North Fork Sauk Trail #649

North Sauk Trail, photo by Kim Brown

Each season brings something different to enjoy. In spring, delicate trillium with their gossamer, white petals bloom at the base of strong, gnarled, gigantic cedars. Early summer they’re replaced by a myriad of Queen’s Cup, Canadian Dogwood (bunchberry) line the trail, creating a beautiful “trailscape.” Wild ginger hides its lovely maroonish-brown blooms underneath fragrant leaves. In fall, wide varieties of colorful fungus dot the forest floor and create whimsical “fungus-scapes” on top of fallen logs. A delight in spring, summer, and fall, this trail is great for wandering – the giant trees begin at the trailhead. You can walk less than ½ a mile, five miles or more, and still experience an amazing old growth forest. At less than half a mile, come to a boardwalk lined with some of the largest skunk cabbage leaves you’ll ever see!
Carpets if Canadian Dogwood along the trial, photo by Kim Brown

 Within a half a mile, you’ll enter the Glacier Peak Wilderness Area. From here on, trail maintenance is done with no mechanized equipment. Any fallen trees cut from the trail have been cut by an old-fashioned cross-cut saw, materials for bridges are brought in by horses, and built by hand!

Chanterelle Mushroom along the trail, photo by Kim Brown

At about 2 miles, the trail crosses a bare, rocky area. These rocks burst from a burst of mud and water in the heavy rains of 2003. Exit the trail and walk a little uphill, then look down slope to examine the battered trunks, scoured by the rocks that hurtled down from above.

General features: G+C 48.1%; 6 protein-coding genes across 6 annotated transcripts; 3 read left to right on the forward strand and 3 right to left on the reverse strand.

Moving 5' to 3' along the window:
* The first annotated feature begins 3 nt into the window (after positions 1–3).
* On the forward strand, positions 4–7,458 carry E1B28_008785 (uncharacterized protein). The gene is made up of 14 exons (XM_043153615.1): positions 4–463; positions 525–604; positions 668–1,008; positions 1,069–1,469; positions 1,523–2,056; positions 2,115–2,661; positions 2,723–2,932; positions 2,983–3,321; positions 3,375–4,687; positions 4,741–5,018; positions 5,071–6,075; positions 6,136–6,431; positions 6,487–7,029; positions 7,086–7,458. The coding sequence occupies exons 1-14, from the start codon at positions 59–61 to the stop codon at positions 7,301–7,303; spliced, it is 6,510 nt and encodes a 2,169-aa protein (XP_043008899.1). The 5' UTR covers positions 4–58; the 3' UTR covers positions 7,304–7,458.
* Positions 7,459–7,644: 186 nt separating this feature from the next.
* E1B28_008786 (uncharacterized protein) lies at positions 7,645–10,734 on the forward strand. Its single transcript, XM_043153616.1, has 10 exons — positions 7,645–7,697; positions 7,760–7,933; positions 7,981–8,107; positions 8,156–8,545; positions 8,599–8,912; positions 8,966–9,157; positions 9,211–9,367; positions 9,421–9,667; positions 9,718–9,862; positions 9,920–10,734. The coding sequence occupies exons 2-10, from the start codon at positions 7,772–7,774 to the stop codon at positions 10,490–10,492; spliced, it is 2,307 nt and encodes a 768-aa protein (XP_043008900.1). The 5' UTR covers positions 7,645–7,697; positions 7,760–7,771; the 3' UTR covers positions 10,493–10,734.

In about another mile, you’ll notice another area of rocks and boulders, these being covered in brilliant green moss. Then look through the trees and up slope to see a bare rock face. The boulders strewn around this area came crashing down from the rock face, all at once! A pile of smaller boulders near the river represent the edge of the slide that came from above. The landscape then slowly recovered – a new growth of trees sprouted amongst the boulders creating this pretty landscape.

North Fork Sauk Trail on the twilight, photo by Kim Brown

There is a creek crossing that can be challenging to some hikers in early spring, but once summer is underway, it’s a simply rock-hop – but don’t let that stop you from visiting this wonderful trail! There is plenty to enjoy “this” side of the creek.


Just a nice place to walk, photo by Kim Brown

Because the North Fork Sauk trail is a major access trail to the Pacific Crest Trail nearly 3,000 feet above, and is the most popular route for climbers of Glacier Peak and backpackers, it receives excellent maintenance. There is very little elevation gain to the old hiker’s hut, Mackinaw Shelter.


Trail description by Kim Brown                                                                       


Type of Trail: USFS
Length: 8.4 miles & 5 miles to Mackinaw Shelter
Elevation: 2,100 - 6,000 to end at 8.4 miles - 2,950 at Mackinaw Shelter
Level of difficulty: moderate to Mackinaw Shelter, most difficult to end at 8.5 miles

Best Seasons: Late spring for short day hike - summer and fall for full 8.5 miles

Seasonal Interest:

General Information:

Wilderness Restrictions: Yes

Restrooms:  Accessible Vault Toilet at trailhead, wilderness toilets at 3.5 miles at Red Creek campsites & 5 miles at Mackinaw Shelter

Northwest Trail Pass Required

Bring drinking water

Getting There: To get to North Sauk Trail from the Darrington Ranger Station, take the Mountain Loop Highway 17.0 miles to the Sloan Creek Road #49 and turn left. Follow this road 6.6 miles to the trailhead.

Further Information:  Mount Baker-Snoqualmie National Forest

See Hiking the Cascades, North Fork Sauk Trail on YouTube